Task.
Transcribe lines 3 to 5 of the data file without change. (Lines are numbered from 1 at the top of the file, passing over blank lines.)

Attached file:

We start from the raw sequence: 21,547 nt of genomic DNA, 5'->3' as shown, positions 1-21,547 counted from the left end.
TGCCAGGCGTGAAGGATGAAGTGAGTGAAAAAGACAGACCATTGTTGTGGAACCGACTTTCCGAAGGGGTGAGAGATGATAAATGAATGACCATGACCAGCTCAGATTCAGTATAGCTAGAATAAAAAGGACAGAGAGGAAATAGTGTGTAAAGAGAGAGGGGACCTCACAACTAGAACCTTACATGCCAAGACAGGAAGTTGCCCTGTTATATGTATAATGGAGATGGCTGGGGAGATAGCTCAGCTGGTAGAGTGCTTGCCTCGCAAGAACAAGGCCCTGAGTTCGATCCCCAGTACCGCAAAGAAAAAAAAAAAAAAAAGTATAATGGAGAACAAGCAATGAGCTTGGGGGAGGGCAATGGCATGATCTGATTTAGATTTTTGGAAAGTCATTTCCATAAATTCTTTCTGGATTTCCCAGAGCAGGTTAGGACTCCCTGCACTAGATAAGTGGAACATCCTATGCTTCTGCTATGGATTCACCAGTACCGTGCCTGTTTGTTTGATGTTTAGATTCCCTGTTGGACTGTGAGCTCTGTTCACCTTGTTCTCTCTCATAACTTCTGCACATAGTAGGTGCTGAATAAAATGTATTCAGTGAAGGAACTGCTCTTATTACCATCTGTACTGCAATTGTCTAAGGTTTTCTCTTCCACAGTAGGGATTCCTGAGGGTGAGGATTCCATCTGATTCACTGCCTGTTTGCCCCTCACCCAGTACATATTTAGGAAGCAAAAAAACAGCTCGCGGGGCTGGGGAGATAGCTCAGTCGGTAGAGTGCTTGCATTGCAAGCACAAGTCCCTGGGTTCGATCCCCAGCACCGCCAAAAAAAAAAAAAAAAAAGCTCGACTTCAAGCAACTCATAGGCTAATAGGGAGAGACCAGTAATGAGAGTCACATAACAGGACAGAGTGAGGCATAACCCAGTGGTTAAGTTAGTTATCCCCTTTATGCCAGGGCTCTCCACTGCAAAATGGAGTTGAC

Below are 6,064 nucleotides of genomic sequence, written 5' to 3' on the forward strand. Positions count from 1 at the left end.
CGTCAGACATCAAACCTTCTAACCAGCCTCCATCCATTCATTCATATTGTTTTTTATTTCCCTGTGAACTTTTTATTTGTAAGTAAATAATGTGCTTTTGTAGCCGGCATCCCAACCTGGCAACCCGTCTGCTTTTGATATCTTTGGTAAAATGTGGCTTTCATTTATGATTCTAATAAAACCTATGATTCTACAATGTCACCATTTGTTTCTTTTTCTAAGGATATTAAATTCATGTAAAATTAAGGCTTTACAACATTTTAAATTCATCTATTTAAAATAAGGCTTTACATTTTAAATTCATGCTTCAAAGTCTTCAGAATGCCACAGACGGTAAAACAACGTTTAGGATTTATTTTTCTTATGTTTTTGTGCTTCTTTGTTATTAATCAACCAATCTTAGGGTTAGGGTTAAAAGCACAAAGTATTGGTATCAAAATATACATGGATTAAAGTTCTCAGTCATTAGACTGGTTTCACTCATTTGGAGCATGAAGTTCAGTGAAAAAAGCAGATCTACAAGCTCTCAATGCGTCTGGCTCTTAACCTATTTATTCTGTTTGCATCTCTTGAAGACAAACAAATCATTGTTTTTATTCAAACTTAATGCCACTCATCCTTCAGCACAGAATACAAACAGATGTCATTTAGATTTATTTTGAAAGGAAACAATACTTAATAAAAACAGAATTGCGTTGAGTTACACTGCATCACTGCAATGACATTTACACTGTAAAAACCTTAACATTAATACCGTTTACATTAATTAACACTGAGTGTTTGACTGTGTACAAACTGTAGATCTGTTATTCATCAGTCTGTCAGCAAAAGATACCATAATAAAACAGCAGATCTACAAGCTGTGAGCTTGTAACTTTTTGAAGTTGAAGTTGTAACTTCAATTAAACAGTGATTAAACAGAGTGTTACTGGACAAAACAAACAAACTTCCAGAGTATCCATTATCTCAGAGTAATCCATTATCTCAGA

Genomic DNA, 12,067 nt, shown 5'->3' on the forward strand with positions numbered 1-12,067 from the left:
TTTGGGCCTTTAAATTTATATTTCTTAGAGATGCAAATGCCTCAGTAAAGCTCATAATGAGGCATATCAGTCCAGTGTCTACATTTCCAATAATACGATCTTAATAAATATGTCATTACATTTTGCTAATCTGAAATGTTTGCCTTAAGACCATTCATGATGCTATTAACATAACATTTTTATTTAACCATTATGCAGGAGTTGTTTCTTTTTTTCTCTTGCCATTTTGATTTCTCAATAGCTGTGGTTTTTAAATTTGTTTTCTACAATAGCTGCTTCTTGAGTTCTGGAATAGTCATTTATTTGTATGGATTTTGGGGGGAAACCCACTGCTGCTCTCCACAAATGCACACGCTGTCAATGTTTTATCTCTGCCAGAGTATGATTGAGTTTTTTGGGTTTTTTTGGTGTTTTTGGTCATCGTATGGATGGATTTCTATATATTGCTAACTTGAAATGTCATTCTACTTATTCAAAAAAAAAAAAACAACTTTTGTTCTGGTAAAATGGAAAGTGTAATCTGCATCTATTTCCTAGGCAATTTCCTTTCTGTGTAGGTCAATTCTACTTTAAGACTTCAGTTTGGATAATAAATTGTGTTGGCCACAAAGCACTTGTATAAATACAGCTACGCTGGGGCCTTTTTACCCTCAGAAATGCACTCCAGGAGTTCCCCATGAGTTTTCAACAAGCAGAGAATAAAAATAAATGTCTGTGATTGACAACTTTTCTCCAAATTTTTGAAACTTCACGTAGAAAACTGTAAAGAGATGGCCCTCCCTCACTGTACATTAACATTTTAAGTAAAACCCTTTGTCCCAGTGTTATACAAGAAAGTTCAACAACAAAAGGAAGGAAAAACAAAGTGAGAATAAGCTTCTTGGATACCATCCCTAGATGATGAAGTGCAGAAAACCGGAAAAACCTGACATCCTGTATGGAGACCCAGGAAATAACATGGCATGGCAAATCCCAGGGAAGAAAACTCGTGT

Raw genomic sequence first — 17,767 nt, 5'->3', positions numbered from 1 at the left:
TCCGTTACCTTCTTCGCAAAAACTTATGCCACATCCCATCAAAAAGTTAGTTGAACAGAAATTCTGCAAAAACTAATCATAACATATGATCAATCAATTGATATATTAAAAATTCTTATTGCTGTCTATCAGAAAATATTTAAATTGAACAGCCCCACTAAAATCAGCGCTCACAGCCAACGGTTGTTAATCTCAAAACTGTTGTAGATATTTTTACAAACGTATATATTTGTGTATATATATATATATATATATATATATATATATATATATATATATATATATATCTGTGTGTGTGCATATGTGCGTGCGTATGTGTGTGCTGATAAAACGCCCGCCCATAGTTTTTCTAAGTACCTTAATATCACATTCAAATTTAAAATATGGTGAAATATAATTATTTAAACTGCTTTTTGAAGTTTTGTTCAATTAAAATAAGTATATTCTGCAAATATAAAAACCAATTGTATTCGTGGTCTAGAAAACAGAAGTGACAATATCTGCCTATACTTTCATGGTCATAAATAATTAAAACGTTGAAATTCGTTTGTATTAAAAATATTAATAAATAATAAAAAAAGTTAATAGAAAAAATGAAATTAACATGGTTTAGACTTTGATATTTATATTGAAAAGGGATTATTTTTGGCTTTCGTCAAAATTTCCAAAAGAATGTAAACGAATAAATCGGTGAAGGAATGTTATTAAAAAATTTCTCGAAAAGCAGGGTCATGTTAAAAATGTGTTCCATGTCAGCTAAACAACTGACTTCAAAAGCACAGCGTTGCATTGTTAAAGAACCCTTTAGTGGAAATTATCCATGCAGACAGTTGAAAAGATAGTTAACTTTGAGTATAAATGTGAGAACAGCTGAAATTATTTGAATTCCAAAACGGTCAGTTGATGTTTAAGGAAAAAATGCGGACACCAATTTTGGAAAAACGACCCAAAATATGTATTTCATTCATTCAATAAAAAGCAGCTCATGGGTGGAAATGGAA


Below are 6,064 nucleotides of genomic sequence, written 5' to 3' on the forward strand. Positions count from 1 at the left end.
CGTCAGACATCAAACCTTCTAACCAGCCTCCATCCATTCATTCATATTGTTTTTTATTTCCCTGTGAACTTTTTATTTGTAAGTAAATAATGTGCTTTTGTAGCCGGCATCCCAACCTGGCAACCCGTCTGCTTTTGATATCTTTGGTAAAATGTGGCTTTCATTTATGATTCTAATAAAACCTATGATTCTACAATGTCACCATTTGTTTCTTTTTCTAAGGATATTAAATTCATGTAAAATTAAGGCTTTACAACATTTTAAATTCATCTATTTAAAATAAGGCTTTACATTTTAAATTCATGCTTCAAAGTCTTCAGAATGCCACAGACGGTAAAACAACGTTTAGGATTTATTTTTCTTATGTTTTTGTGCTTCTTTGTTATTAATCAACCAATCTTAGGGTTAGGGTTAAAAGCACAAAGTATTGGTATCAAAATATACATGGATTAAAGTTCTCAGTCATTAGACTGGTTTCACTCATTTGGAGCATGAAGTTCAGTGAAAAAAGCAGATCTACAAGCTCTCAATGCGTCTGGCTCTTAACCTATTTATTCTGTTTGCATCTCTTGAAGACAAACAAATCATTGTTTTTATTCAAACTTAATGCCACTCATCCTTCAGCACAGAATACAAACAGATGTCATTTAGATTTATTTTGAAAGGAAACAATACTTAATAAAAACAGAATTGCGTTGAGTTACACTGCATCACTGCAATGACATTTACACTGTAAAAACCTTAACATTAATACCGTTTACATTAATTAACACTGAGTGTTTGACTGTGTACAAACTGTAGATCTGTTATTCATCAGTCTGTCAGCAAAAGATACCATAATAAAACAGCAGATCTACAAGCTGTGAGCTTGTAACTTTTTGAAGTTGAAGTTGTAACTTCAATTAAACAGTGATTAAACAGAGTGTTACTGGACAAAACAAACAAACTTCCAGAGTATCCATTATCTCAGAGTAATCCATTATCTCAGA

Genomic DNA, 12,067 nt, shown 5'->3' on the forward strand with positions numbered 1-12,067 from the left: